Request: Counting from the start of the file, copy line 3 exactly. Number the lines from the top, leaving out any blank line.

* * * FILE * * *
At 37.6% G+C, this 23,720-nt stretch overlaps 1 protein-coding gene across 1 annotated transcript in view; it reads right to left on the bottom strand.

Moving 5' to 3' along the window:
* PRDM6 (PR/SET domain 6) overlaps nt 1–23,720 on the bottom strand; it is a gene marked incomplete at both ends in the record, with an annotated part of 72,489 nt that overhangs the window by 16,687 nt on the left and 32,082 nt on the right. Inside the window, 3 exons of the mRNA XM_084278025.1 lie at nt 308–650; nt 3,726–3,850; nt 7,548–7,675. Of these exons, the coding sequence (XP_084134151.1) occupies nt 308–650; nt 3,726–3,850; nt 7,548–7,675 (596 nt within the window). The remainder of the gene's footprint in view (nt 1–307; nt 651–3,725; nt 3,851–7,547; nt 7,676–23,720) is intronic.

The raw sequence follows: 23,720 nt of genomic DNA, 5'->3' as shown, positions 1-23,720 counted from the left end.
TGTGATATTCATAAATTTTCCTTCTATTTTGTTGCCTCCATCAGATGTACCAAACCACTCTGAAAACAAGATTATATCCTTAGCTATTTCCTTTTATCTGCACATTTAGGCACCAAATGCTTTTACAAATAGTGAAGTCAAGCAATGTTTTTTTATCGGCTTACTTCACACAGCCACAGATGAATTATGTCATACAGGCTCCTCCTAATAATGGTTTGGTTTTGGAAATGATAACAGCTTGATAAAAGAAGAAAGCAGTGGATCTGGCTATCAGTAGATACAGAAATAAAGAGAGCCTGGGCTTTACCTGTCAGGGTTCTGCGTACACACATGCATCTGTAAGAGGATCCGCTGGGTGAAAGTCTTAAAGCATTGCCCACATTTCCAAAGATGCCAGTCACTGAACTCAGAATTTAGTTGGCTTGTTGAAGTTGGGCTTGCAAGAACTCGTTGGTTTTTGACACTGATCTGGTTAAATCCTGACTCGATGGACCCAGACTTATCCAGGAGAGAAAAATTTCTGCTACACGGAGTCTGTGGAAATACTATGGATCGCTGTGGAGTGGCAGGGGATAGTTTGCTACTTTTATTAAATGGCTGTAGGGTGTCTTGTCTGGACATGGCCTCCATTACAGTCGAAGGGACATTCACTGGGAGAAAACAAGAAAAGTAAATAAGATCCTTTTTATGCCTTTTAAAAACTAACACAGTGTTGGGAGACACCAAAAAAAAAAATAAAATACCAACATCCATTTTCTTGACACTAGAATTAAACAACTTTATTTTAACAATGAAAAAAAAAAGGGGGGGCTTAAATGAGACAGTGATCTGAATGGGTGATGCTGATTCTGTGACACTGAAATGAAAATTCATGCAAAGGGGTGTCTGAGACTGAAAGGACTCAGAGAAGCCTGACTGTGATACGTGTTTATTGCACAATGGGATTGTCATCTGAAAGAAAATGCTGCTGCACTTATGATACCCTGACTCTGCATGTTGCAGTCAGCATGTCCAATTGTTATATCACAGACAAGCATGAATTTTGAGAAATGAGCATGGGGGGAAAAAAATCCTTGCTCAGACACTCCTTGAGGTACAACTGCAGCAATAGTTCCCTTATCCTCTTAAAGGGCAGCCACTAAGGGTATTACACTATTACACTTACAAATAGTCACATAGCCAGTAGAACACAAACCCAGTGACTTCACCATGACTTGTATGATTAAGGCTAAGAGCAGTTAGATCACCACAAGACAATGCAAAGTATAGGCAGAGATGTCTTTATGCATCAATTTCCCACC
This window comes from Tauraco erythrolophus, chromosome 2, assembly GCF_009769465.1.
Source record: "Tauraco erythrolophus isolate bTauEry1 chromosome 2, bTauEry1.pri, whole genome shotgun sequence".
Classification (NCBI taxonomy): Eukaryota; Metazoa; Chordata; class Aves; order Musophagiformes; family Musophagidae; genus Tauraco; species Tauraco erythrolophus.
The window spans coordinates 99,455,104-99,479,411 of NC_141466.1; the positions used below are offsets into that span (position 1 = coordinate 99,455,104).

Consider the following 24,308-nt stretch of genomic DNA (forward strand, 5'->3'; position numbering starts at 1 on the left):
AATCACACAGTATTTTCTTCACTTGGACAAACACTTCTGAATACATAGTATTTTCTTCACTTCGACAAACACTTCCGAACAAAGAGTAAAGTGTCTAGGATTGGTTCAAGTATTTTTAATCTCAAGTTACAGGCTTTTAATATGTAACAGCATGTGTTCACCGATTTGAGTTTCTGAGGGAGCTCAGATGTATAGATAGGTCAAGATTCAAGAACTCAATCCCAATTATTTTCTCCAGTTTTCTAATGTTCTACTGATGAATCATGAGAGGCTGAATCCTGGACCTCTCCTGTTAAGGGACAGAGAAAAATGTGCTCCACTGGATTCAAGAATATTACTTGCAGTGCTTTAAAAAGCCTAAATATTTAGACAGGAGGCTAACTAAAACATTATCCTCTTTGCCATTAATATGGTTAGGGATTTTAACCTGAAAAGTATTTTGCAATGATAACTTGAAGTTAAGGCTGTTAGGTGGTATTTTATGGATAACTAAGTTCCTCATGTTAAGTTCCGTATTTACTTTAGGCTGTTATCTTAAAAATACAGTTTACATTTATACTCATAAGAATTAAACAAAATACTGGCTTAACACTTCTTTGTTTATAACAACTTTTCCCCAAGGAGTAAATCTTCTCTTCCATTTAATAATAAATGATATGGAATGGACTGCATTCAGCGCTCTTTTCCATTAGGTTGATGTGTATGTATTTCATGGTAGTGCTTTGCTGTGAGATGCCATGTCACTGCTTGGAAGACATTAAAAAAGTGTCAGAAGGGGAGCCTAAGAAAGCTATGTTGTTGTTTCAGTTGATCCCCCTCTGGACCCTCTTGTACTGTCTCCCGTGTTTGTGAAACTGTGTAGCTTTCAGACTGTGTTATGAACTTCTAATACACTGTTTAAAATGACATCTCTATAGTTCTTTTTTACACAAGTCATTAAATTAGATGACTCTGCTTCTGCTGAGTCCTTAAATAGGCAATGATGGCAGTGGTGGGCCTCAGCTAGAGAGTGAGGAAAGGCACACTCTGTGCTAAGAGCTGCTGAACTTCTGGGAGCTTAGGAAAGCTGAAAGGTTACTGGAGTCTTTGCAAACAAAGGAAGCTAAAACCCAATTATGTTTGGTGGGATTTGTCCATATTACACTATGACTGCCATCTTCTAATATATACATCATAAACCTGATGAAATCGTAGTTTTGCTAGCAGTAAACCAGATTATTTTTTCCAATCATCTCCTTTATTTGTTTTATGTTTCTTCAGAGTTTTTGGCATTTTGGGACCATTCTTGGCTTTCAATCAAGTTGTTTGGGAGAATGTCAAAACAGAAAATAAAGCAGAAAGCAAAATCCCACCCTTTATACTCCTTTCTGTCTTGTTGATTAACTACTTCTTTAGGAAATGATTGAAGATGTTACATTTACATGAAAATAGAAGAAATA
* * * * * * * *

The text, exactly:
* PRDM6 (PR/SET domain 6) overlaps nt 1–23,720 on the bottom strand; it is a gene marked incomplete at both ends in the record, with an annotated part of 72,489 nt that overhangs the window by 16,687 nt on the left and 32,082 nt on the right. Inside the window, 3 exons of the mRNA XM_084278025.1 lie at nt 308–650; nt 3,726–3,850; nt 7,548–7,675. Of these exons, the coding sequence (XP_084134151.1) occupies nt 308–650; nt 3,726–3,850; nt 7,548–7,675 (596 nt within the window). The remainder of the gene's footprint in view (nt 1–307; nt 651–3,725; nt 3,851–7,547; nt 7,676–23,720) is intronic.